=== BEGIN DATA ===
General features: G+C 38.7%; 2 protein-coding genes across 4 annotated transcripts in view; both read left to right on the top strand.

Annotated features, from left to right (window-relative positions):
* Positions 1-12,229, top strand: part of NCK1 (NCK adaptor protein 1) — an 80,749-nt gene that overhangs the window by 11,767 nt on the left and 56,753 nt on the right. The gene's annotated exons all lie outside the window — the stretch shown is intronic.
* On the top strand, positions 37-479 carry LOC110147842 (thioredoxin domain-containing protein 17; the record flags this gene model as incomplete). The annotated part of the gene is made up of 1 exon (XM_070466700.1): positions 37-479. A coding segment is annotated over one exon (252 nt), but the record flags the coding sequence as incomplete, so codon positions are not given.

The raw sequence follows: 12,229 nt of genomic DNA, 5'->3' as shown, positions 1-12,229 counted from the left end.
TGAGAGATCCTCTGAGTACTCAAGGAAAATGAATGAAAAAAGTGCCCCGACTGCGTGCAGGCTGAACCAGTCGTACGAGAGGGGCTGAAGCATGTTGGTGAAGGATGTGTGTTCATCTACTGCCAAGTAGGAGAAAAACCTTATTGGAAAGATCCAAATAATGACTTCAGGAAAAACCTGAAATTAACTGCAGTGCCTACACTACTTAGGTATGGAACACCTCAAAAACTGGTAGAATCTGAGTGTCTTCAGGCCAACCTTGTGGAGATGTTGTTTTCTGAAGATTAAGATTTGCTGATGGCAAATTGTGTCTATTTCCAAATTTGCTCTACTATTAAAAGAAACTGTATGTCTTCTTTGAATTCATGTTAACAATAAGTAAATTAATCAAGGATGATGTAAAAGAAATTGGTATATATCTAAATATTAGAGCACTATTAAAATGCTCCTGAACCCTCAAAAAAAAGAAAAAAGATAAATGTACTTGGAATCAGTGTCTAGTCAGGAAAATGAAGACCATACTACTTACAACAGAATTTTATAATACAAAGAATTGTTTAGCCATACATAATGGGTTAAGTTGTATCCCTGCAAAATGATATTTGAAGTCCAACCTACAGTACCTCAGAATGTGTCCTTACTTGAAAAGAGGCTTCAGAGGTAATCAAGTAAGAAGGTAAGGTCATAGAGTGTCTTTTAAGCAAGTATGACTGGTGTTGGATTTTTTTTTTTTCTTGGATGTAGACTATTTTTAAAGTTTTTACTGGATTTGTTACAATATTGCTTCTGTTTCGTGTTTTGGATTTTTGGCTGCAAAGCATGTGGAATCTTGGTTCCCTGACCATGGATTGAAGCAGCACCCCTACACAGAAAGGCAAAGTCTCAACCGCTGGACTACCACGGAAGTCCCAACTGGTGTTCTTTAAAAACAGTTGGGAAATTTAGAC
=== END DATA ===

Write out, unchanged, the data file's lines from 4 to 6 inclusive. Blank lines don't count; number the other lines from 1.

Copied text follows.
* On the top strand, positions 37-479 carry LOC110147842 (thioredoxin domain-containing protein 17; the record flags this gene model as incomplete). The annotated part of the gene is made up of 1 exon (XM_070466700.1): positions 37-479. A coding segment is annotated over one exon (252 nt), but the record flags the coding sequence as incomplete, so codon positions are not given.

The raw sequence follows: 12,229 nt of genomic DNA, 5'->3' as shown, positions 1-12,229 counted from the left end.
TGAGAGATCCTCTGAGTACTCAAGGAAAATGAATGAAAAAAGTGCCCCGACTGCGTGCAGGCTGAACCAGTCGTACGAGAGGGGCTGAAGCATGTTGGTGAAGGATGTGTGTTCATCTACTGCCAAGTAGGAGAAAAACCTTATTGGAAAGATCCAAATAATGACTTCAGGAAAAACCTGAAATTAACTGCAGTGCCTACACTACTTAGGTATGGAACACCTCAAAAACTGGTAGAATCTGAGTGTCTTCAGGCCAACCTTGTGGAGATGTTGTTTTCTGAAGATTAAGATTTGCTGATGGCAAATTGTGTCTATTTCCAAATTTGCTCTACTATTAAAAGAAACTGTATGTCTTCTTTGAATTCATGTTAACAATAAGTAAATTAATCAAGGATGATGTAAAAGAAATTGGTATATATCTAAATATTAGAGCACTATTAAAATGCTCCTGAACCCTCAAAAAAAAGAAAAAAGATAAATGTACTTGGAATCAGTGTCTAGTCAGGAAAATGAAGACCATACTACTTACAACAGAATTTTATAATACAAAGAATTGTTTAGCCATACATAATGGGTTAAGTTGTATCCCTGCAAAATGATATTTGAAGTCCAACCTACAGTACCTCAGAATGTGTCCTTACTTGAAAAGAGGCTTCAGAGGTAATCAAGTAAGAAGGTAAGGTCATAGAGTGTCTTTTAAGCAAGTATGACTGGTGTTGGATTTTTTTTTTTTCTTGGATGTAGACTATTTTTAAAGTTTTTACTGGATTTGTTACAATATTGCTTCTGTTTCGTGTTTTGGATTTTTGGCTGCAAAGCATGTGGAATCTTGGTTCCCTGACCATGGATTGAAGCAGCACCCCTACACAGAAAGGCAAAGTCTCAACCGCTGGACTACCACGGAAGTCCCAACTGGTGTTCTTTAAAAACAGTTGGGAAATTTAGAC